You’re going to see a lot of soybean and corn plants go by as you’re looking out the combine windshield over the next few weeks.

Rather than just staring through the glass, though, you could be making use of the technology wrapped up in your yield monitor to mark field locations you might like to go back to later.

Use your yield monitor and GPS to mark patches of uncontrolled weeds and other field problems observed during harvest.

“Recording the location of problem areas is a good use of the GPS marking feature in combine yield monitors,” says Pat Reeg, ISA On-Farm Network operations manager.  “These geo-referenced marks and notes are beneficial after harvest when analyzing yield maps and aerial imagery and may be helpful in turning data into decisions.” 

What to look for:

Weeds. Look for escapes, especially in patches, or single weeds where weed control seems good otherwise. This may be a sign of herbicide resistance. This should help with herbicide decisions for 2014. If you’re in southwest Iowa, or near the Mississippi River, you should keep an eye out for Palmer Amaranth, a problem weed from the south which now has been found on both sides of the state.

Stand. Mark areas where plant populations are and why, identifying whether it’s in a wetter- or dryer-than-normal area of the field. 

Bare spots. Could be due to herbicide application problems, excessive moisture, planter problems, etc.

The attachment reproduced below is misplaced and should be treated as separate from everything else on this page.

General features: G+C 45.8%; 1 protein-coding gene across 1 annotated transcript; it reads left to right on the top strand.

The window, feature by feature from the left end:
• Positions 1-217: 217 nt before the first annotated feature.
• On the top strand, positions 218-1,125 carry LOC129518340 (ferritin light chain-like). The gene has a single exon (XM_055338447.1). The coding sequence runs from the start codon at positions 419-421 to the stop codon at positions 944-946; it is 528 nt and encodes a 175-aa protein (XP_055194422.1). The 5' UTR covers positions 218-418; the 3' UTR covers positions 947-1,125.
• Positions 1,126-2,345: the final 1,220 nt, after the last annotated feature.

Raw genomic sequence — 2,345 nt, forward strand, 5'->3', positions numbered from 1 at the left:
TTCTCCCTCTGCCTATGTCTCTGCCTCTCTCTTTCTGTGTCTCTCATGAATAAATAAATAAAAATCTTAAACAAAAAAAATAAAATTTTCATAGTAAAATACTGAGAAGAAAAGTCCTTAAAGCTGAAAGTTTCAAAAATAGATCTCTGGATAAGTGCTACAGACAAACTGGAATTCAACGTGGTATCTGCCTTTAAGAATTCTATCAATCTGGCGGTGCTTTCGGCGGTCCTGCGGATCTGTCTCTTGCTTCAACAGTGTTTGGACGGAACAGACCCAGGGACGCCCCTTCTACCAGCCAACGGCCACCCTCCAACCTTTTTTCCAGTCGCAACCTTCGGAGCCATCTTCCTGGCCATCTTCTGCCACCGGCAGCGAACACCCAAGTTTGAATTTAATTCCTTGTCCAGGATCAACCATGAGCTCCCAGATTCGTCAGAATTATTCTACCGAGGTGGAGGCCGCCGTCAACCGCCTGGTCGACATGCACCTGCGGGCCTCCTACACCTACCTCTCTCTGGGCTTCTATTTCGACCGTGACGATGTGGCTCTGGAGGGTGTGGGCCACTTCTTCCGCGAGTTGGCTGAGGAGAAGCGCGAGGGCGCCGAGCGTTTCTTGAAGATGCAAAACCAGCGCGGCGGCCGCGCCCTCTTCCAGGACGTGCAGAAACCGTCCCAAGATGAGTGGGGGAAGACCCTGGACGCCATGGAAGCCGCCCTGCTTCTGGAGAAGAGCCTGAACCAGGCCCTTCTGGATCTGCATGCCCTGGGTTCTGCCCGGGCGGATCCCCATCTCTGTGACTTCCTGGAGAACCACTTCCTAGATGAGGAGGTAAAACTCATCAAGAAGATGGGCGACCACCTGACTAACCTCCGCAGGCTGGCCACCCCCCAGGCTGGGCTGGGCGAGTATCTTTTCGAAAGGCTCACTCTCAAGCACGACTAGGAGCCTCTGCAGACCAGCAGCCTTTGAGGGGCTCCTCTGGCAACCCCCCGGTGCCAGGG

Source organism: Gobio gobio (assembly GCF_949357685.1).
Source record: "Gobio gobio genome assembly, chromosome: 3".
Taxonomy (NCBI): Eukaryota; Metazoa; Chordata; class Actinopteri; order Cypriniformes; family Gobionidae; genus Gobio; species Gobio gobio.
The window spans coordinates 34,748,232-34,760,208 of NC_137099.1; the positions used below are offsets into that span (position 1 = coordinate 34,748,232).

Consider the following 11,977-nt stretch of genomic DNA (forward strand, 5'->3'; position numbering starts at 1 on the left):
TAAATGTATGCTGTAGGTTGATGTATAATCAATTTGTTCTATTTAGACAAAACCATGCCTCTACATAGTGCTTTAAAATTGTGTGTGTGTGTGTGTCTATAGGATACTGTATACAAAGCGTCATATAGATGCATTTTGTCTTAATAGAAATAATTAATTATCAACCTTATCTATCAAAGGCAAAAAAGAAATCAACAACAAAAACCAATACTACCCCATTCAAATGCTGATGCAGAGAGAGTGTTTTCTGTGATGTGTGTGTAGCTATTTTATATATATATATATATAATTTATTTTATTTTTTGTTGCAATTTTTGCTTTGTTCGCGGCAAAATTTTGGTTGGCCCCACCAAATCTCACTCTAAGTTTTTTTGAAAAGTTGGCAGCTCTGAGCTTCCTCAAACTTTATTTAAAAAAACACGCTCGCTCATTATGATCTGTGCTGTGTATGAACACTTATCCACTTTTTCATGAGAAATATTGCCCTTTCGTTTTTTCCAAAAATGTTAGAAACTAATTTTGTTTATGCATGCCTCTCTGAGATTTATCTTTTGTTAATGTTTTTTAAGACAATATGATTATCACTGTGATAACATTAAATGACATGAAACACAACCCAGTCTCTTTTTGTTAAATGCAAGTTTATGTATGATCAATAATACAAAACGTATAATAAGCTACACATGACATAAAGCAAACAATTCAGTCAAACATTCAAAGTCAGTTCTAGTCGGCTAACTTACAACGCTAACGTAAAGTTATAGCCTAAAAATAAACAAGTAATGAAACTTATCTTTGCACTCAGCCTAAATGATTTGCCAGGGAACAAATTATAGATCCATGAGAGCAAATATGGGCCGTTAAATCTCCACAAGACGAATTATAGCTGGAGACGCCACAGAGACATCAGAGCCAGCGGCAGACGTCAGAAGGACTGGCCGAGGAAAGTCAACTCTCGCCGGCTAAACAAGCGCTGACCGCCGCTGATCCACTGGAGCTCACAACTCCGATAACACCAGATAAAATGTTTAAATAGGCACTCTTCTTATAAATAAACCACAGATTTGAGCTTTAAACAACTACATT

Plant height. Look for spots where plants seem either shorter or taller than the rest of the field, or surrounding area. Differences might be due to variations in soil type, moisture availability (too much or too little) or other reasons. If it's enough to concern you, make notes.

Lodging. Most likely reason would be wind combined with poor root development. Reasons for poor root development could be weather related, or, in corn, from corn rootworm damage. If yields are significantly lower in lodged areas, you might need this information for yield loss claims on crop insurance. Does lodging appear to be related to changes in variety of hybrid in the field? Such information could be helpful in future seed selection.

Plugged tile lines. Given the rain we’ve had lately, standing water or wet spots over tile lines could signify problems.  

Erosion. Mark areas that may need some attention later, or where grass strips might help solve such problems.

"Harvest provides one last opportunity to evaluate the crop performance and problem areas for the current year," Reeg says. "Don’t forget to provide feedback on observations made while harvesting your replicated strip trials as well."